About Dubrovnik & Region

Dubrovnik is the brightest jewell of the southern Dalmatian coast and despite coming under attack in the Balkan wars of the early 1990s it is as delightful and full of historic treasures and atmosphere as it always was; described by George Bernard Shaw as "Heaven on Earth". One of the pleasures of a visit to Dubrovnik must surely be the walk around the city ramparts looking down at the narrow streets, churches and cafes as well as across the sea. Another wonderful vantage point is the view from the cable car up to the nearby Srd peak. The newly-restored Cable car began transporting passengers back in 1969, but was completely destroyed during the Croatian War of Independence. The embarkation point for the Cable car is located in Ploce just above the eastern edge of the old city.

Dubrovnik, in our opinion, provides an ideal holiday for the first-time visitor to Croatia or, indeed, for one who is returning for the first time since the last "golden age" of holidays in, as it was then, Yugoslavia. With many flights to Dubrovnik and across Croatia it is also an excellent short break destination and as the starting or finishing point on an exciting fly drive holiday. We highly recommend Dubrovnik's new boutique hotels and its newly refurbished accommodation for a visit all year round.

There are so many little places to enjoy, interesting buildings not to miss and restaurants to frequent that we cannot do justice to them here; however, all Rediscover the World Croatia customers receive our guide book completely free ... and, of course, you can always ask us as many questions as you like when you book.


Cavtat is a pretty resort a little way south of Dubrovnik (15kms) and was the ancient Greek town of Epidaurum. In the 7th Century AD the inhabitants fled the pirate and 'barbarian' invasions to found an easier location to defend - Dubrovnik. Cavtat is located on a wooded peninsula with beautiful bays either side and small beaches to relax on plus the bonus of its old town to explore and enjoy a drink whilst watching the world pass by.

Cavtat has a handful of high quality, boutique-style hotels with excellent facilities and is complemented by the cluster of restaurants and pavement cafes in the resort centre. It is possible to explore cavtat on foot or why not hire a small motor boat - this resort will suit families or couples looking for a smaller base and/or a slightly more relaxed atmosphere than Dubrovnik. There is everything here you would need for your holiday including a bank, ATMs, post office, a very good bakery, local market and a decent bus service to Dubrovnik.

Mali Ston

Mali Ston is located along the spectacularly scenic coastline near to Dubrovnik and offers a wonderful family-run hotel at the entrance to the Peljesac Peninsula. This is a great option for one night on any of our fly-drive routes; the Hotel Ostrea has an excellent reputation for its food and you can spend time visiting the stunning castle nearby. It is also possible to use a night (or two) here as a base to visit the Island of Korcula or even inland to Mostar in Bosnia.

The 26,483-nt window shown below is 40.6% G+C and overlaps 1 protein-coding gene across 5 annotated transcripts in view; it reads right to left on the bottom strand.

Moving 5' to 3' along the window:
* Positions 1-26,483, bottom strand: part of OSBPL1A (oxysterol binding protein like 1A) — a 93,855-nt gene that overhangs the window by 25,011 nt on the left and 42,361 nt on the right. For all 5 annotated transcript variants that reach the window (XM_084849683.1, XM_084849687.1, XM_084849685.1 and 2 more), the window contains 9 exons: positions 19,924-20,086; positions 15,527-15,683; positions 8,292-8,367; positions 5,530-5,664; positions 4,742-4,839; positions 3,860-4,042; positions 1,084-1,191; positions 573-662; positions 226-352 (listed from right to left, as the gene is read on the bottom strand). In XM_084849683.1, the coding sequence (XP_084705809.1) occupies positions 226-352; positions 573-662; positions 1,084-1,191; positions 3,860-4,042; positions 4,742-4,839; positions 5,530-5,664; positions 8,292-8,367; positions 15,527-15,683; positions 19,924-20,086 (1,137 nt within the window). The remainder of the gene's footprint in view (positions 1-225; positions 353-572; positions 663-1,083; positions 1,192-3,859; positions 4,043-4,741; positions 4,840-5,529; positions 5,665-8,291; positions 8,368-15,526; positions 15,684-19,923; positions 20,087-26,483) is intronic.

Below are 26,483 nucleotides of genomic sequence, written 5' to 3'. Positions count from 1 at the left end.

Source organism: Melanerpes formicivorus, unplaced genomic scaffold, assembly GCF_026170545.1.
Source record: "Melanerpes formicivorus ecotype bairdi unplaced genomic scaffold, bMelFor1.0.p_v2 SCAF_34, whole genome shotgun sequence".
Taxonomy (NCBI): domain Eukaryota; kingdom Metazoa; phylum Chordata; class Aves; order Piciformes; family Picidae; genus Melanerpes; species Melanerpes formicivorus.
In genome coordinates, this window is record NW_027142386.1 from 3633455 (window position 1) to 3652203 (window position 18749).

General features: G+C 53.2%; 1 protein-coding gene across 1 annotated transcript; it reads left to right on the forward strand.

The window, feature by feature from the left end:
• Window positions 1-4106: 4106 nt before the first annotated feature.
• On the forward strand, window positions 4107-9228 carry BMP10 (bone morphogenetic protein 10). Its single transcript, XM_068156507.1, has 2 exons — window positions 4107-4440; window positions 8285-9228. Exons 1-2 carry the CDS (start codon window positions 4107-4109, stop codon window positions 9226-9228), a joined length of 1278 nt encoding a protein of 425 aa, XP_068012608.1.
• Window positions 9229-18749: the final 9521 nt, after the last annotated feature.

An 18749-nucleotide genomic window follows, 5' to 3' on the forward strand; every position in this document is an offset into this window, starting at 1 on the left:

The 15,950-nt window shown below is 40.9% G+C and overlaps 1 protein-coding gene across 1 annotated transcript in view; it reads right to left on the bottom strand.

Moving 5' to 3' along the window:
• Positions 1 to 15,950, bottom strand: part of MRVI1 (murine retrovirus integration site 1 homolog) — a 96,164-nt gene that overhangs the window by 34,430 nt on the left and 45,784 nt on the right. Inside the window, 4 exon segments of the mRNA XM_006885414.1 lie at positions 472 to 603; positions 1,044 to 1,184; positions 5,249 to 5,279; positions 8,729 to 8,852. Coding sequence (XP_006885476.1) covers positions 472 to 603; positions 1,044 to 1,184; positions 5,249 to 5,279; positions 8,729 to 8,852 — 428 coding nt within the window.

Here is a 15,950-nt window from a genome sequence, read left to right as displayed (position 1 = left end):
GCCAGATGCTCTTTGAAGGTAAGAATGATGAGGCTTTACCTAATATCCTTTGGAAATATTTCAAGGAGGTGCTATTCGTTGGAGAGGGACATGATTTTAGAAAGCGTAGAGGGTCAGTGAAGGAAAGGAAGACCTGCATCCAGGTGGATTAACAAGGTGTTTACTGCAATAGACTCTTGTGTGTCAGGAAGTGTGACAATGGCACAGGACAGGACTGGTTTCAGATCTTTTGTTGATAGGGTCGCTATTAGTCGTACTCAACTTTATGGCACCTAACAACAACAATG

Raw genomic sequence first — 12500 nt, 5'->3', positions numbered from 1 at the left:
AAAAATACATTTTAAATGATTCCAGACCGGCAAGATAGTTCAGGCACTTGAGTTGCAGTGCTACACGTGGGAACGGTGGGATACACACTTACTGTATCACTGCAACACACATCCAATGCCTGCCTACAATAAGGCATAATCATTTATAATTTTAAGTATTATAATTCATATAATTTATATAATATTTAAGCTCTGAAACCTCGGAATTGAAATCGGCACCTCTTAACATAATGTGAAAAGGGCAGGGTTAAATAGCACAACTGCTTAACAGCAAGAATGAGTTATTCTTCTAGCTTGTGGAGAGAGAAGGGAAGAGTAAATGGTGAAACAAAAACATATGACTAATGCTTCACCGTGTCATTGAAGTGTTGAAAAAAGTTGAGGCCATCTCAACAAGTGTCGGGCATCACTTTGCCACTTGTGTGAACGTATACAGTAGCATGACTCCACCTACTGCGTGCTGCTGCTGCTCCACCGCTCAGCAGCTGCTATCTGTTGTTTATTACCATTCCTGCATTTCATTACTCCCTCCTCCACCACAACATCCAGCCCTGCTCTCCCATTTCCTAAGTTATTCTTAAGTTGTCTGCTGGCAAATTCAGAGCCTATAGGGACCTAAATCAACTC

More about Dubrovnik

Dubrovnik in the Middle Ages was a powerful city state rivalling Venice; however, the earthquake of 1667 devastated the city and it never regained its former commercial glory. Dubrovnik passed through the hands of Napoleon and the Austrian Empire before becoming part of the Yugoslav state until this association dramatically ended in 1991 when it was shelled by Milosovic's Yugoslav National Army.

Back down in the old city, the main street (Stradun) is a wide thoroughfare paved with large smooth stones and during the day it is alive with shops and street-side cafes while as the evening sets in the whole area fills with families and couples enjoying their evening Korzo (a sort of stroll where everyone dresses up a bit and then casually meet their friends along the way). The atmosphere is enhanced during the summer-long cultural festival in the old city and at other times by regular performances of street music.

The old city of Dubrovnik has remained basically unchanged since the thirteenth century. Its medieval ramparts encircle the city which pedestrians can enter through one of two gates - either way, they cross a stone bridge under the watchful gaze of the city’s patron Saint, Blaise or Vlaho, to find themselves joining the evening promenade which you can either join or watch, a drink in hand, from one of the various cafes and restaurants along the way. From the Stradun, side streets scamper up the hill toward the ramparts or wind south toward the port. In either direction, the city is alive with open air markets, artisans’ shops and studios of artists, Baroque churches and Gothic-Renaisssance palaces, unexpected courtyards with fluted columns and splashing fountains, and covered loggias in which to sit and watch the world saunter by. In the summer, music fills the air as the internationally renowned Summer Festival reveals the magic of theatre, music and dance. In the fall and spring, the squeals of schoolchildren travel up and down the stone alleys and the younger generation discovers the unparalleled freedom of a city where no cars are allowed and the stone-faced houses and orange-tiled roofs have remained unchanged for centuries.

Activities available include cycling, paddle boarding, sea kayaking and snorkelling, horse riding, climbing, wine tasting and guided hikes.

We look forward to being of service.

Where to stay

Things to do


"Only issue we had was that the island ferry timetable had changed from the one provided (to Mljet). Fortunately the time was one hour later and not one hour earlier! All other arrangements were perfect. We spent our last morning at the town of Ston and would like to recommend it - an amazing place!"

M Eeuwens, June 2016


Independent Holidays for all budgets since 1998